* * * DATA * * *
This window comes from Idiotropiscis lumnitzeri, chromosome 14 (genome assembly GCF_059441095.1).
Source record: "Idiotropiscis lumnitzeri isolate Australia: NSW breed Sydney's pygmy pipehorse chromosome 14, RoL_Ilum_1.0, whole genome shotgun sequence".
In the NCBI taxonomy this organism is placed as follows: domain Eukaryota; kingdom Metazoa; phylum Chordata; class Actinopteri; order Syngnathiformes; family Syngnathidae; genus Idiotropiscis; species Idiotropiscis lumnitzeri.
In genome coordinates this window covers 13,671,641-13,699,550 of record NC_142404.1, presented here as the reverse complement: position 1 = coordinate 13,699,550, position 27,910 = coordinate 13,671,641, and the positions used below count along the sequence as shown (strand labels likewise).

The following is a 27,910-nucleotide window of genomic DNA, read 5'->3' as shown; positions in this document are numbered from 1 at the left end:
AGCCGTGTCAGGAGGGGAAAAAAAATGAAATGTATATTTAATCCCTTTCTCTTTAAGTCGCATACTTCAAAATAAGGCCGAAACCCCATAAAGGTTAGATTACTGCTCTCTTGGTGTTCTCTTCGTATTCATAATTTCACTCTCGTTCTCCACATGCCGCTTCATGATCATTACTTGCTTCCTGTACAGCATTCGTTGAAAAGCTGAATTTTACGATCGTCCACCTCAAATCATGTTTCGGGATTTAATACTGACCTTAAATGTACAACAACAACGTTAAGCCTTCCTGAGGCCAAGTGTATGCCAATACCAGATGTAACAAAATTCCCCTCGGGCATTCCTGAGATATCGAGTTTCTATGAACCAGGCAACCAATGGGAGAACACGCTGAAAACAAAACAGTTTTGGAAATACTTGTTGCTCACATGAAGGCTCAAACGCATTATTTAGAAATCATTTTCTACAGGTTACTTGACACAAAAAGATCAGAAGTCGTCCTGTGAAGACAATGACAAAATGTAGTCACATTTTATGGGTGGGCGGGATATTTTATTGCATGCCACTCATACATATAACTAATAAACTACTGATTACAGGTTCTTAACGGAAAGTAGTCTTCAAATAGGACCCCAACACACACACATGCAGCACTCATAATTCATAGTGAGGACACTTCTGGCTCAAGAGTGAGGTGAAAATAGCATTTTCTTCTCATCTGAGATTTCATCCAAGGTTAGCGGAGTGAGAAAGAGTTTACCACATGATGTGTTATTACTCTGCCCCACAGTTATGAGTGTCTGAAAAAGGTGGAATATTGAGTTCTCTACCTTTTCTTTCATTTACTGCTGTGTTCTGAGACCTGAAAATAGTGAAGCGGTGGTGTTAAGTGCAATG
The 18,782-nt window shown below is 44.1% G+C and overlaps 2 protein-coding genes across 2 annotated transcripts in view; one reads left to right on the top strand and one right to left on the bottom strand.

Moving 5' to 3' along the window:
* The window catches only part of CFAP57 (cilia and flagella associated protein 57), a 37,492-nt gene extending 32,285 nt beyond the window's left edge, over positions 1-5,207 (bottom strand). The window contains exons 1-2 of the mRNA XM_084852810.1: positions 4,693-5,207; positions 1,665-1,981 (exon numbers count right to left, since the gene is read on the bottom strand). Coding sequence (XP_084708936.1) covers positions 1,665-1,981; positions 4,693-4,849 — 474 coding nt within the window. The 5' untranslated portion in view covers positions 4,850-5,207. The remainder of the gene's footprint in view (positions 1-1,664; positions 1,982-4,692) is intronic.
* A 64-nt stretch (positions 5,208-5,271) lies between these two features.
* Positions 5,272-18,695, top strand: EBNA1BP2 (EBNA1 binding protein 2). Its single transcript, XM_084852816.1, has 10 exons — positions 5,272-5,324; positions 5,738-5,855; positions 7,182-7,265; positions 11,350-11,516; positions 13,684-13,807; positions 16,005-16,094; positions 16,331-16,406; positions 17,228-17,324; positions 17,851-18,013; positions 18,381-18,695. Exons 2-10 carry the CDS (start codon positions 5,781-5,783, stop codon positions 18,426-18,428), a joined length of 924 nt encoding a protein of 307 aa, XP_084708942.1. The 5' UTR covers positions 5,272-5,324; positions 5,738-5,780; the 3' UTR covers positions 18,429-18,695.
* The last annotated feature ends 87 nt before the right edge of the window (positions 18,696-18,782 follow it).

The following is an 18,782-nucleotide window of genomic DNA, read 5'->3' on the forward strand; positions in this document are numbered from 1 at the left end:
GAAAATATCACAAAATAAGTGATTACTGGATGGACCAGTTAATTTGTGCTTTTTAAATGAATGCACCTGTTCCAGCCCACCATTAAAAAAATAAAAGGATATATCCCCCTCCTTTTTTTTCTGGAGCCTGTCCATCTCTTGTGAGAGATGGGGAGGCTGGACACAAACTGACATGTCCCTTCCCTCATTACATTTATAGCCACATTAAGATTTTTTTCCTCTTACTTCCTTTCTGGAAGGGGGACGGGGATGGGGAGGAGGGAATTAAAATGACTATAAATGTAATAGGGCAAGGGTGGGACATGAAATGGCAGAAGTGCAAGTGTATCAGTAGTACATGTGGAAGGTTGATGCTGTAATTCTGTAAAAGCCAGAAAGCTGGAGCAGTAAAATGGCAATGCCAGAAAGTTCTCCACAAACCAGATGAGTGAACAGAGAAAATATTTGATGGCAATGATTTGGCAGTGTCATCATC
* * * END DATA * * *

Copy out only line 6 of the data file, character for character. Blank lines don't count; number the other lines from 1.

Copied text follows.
AGCCGTGTCAGGAGGGGAAAAAAAATGAAATGTATATTTAATCCCTTTCTCTTTAAGTCGCATACTTCAAAATAAGGCCGAAACCCCATAAAGGTTAGATTACTGCTCTCTTGGTGTTCTCTTCGTATTCATAATTTCACTCTCGTTCTCCACATGCCGCTTCATGATCATTACTTGCTTCCTGTACAGCATTCGTTGAAAAGCTGAATTTTACGATCGTCCACCTCAAATCATGTTTCGGGATTTAATACTGACCTTAAATGTACAACAACAACGTTAAGCCTTCCTGAGGCCAAGTGTATGCCAATACCAGATGTAACAAAATTCCCCTCGGGCATTCCTGAGATATCGAGTTTCTATGAACCAGGCAACCAATGGGAGAACACGCTGAAAACAAAACAGTTTTGGAAATACTTGTTGCTCACATGAAGGCTCAAACGCATTATTTAGAAATCATTTTCTACAGGTTACTTGACACAAAAAGATCAGAAGTCGTCCTGTGAAGACAATGACAAAATGTAGTCACATTTTATGGGTGGGCGGGATATTTTATTGCATGCCACTCATACATATAACTAATAAACTACTGATTACAGGTTCTTAACGGAAAGTAGTCTTCAAATAGGACCCCAACACACACACATGCAGCACTCATAATTCATAGTGAGGACACTTCTGGCTCAAGAGTGAGGTGAAAATAGCATTTTCTTCTCATCTGAGATTTCATCCAAGGTTAGCGGAGTGAGAAAGAGTTTACCACATGATGTGTTATTACTCTGCCCCACAGTTATGAGTGTCTGAAAAAGGTGGAATATTGAGTTCTCTACCTTTTCTTTCATTTACTGCTGTGTTCTGAGACCTGAAAATAGTGAAGCGGTGGTGTTAAGTGCAATG